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What does it mean to be a man? A conversation with Dr. Michael Kehler

By Hien Nguyen, October 15 2018 —

The exploration of male identities is a topical yet overlooked aspect of society. Many are quick to write off men as cogs in a patriarchal machine. As a bisexual, gender-fluid male who wears makeup and women’s clothing, I naturally spend large amounts of time contemplating my niche among other men. That’s why I was excited to speak with Michael Kehler from the University of Calgary’s Werklund School of Education, a research professor in the field of masculinities studies.

“Masculinities research is increasingly relevant to current conversations post-#MeToo and within the Kavanaugh hearings recently,” Kehler said when asked about the role his research plays in contemporary society.

He said that in trying to achieve a culture of respect and inclusivity, the exploration, engagement and reconsideration of performed masculinity is a crucial area of study. In fact, according to Kehler, his research heavily impacts his own daily practices and how he acts as a father and a partner, as well as how he approaches issues such as sexual assault and the education of men and boys.

“The more I learn through my research, the more I develop as a person,” Kehler said.

According to Kehler, the recent and rapid changes in the culture of masculinity are tough to qualify, given the range of reactions men have to emerging social movements.

“I don’t think there’s an easy answer. There’s a mix of growth and development in terms of the current climate around #MeToo and Time’s Up in the sense that some men take this shift in understanding as an opportunity to grow themselves,” Kehler said. “Some men see this as a bit of an awakening. At the same time, some men will see this as an attack on men and masculinity.”

He talked about how with every major shift in understanding, there are those who accept the progress and adjust their own understandings, alongside those who interpret it as an attack on themselves and their worldview. Kehler blamed a simplified understanding of the culture of respect and a longstanding imbalance in gender relations for the latter. Despite the push-back, he said he remains very optimistic that society can make a positive change with regard to the perception of masculinity.

A major event that recently sparked mainstream discussions of gender was the hearings for Brett Kavanaugh’s confirmation to the United States Supreme Court.

“What [Kavanaugh] showed was a very linear, limited [concept] of being a boy and a man,” he said. “It does very little to open up and acknowledge a much more fluid, much more diverse, much more complex masculinity.”

Kehler suggested considering male-identifying individuals in our daily lives and recognizing that men are much more complex figures than what people like Kavanaugh exemplify.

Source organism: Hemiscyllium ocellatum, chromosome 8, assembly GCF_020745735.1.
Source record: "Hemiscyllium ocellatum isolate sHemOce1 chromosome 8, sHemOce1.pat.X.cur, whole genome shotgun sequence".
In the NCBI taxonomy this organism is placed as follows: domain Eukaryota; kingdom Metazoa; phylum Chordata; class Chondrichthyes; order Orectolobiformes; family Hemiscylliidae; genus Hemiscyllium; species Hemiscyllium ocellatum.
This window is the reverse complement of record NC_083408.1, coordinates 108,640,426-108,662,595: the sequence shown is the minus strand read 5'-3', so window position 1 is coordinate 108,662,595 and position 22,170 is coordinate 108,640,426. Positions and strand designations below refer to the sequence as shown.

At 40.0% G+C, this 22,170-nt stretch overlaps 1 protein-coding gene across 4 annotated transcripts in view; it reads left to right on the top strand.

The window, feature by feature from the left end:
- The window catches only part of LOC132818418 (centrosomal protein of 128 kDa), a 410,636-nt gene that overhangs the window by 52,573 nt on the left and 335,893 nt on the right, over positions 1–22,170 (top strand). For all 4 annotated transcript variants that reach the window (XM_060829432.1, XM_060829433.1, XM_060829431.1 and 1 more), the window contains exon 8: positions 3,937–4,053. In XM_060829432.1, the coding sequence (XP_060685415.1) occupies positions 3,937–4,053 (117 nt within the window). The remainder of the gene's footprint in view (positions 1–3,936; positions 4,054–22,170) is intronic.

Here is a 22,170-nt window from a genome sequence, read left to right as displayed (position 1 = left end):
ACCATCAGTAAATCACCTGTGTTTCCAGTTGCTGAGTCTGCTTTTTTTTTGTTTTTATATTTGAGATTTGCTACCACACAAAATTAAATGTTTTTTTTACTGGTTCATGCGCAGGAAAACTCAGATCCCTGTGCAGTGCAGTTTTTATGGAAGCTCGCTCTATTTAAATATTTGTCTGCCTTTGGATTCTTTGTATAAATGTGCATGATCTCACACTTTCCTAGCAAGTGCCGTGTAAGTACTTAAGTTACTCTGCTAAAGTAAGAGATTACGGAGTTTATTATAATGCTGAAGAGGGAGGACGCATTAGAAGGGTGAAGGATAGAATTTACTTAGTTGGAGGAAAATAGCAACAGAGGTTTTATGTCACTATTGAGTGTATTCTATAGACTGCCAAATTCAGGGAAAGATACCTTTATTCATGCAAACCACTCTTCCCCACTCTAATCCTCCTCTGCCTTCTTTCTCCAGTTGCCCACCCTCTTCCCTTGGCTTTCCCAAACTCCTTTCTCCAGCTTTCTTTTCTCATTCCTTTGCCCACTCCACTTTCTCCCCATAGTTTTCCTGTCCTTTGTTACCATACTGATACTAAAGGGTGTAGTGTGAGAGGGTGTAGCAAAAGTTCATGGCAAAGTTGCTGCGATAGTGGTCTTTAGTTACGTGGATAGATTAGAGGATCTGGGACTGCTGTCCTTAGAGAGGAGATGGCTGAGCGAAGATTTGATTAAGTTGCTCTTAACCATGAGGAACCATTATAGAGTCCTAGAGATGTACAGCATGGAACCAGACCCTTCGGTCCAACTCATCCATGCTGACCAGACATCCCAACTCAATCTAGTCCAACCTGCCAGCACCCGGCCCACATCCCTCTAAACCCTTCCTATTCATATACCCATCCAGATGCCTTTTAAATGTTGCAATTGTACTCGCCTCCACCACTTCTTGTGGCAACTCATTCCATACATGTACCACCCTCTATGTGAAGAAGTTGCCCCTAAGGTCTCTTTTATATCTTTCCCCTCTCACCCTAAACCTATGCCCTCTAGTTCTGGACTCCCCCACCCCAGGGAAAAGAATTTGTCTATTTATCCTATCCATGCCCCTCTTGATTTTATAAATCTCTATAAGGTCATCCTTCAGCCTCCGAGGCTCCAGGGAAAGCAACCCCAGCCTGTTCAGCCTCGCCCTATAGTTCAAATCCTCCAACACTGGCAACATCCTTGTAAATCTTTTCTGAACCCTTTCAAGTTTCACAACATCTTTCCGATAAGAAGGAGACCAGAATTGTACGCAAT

When the discussion shifted back north towards Canada’s own political situation, Kehler had fewer critical words, praising Prime Minister Justin Trudeau’s heavy investment in issues of equality in both government representation and societal structure.

As a relatively new student at the U of C, I asked Kehler what he thought of the progress made on our own campus. For him, the fact that there are facilities dedicated to the protection of women and support for non-binary individuals that are accessible to students was a sign to him that the university values safety and progress. However, Kehler says more could be done.

“It’s a work in progress. There’s definitely work that could be done to support young men and how we encourage healthy relationships,” he said. “There’s always work that can be done but there’s no sign we’re stopping either.”

Another narrative that emerged through the Kavanaugh hearings was about some men’s fear towards the power that women have to potentially make false accusations against them. However, Kehler asserted that there is another perspective we should be conscious of.

“I would suggest that those fears of false accusation can be set aside by being less defensive and more open to thinking about the long narrative that has brought us to the point we’re at now,” Kehler said.

Only by understanding the long history of forced silence and male privilege can we understand the culture of suspicion and reluctance to change, according to Kehler.

“It’s not a conversation of all men being bad,” he said. “We have a responsibility to think seriously about our actions and our inactions.”

Kehler concluded by relaying the importance of supporting each other by listening, engaging in discussion and working together as a society.

“We are on the cusp of a really important historical time to go forward in a very progressive path and that path can only be carved out when we have people from all gender locations as allies. This isn’t about losing privilege, it’s about enriching and emboldening a way forward so we can be better,” Kehler said. “We can be a country that embraces diversity instead of just hearing diversity.”

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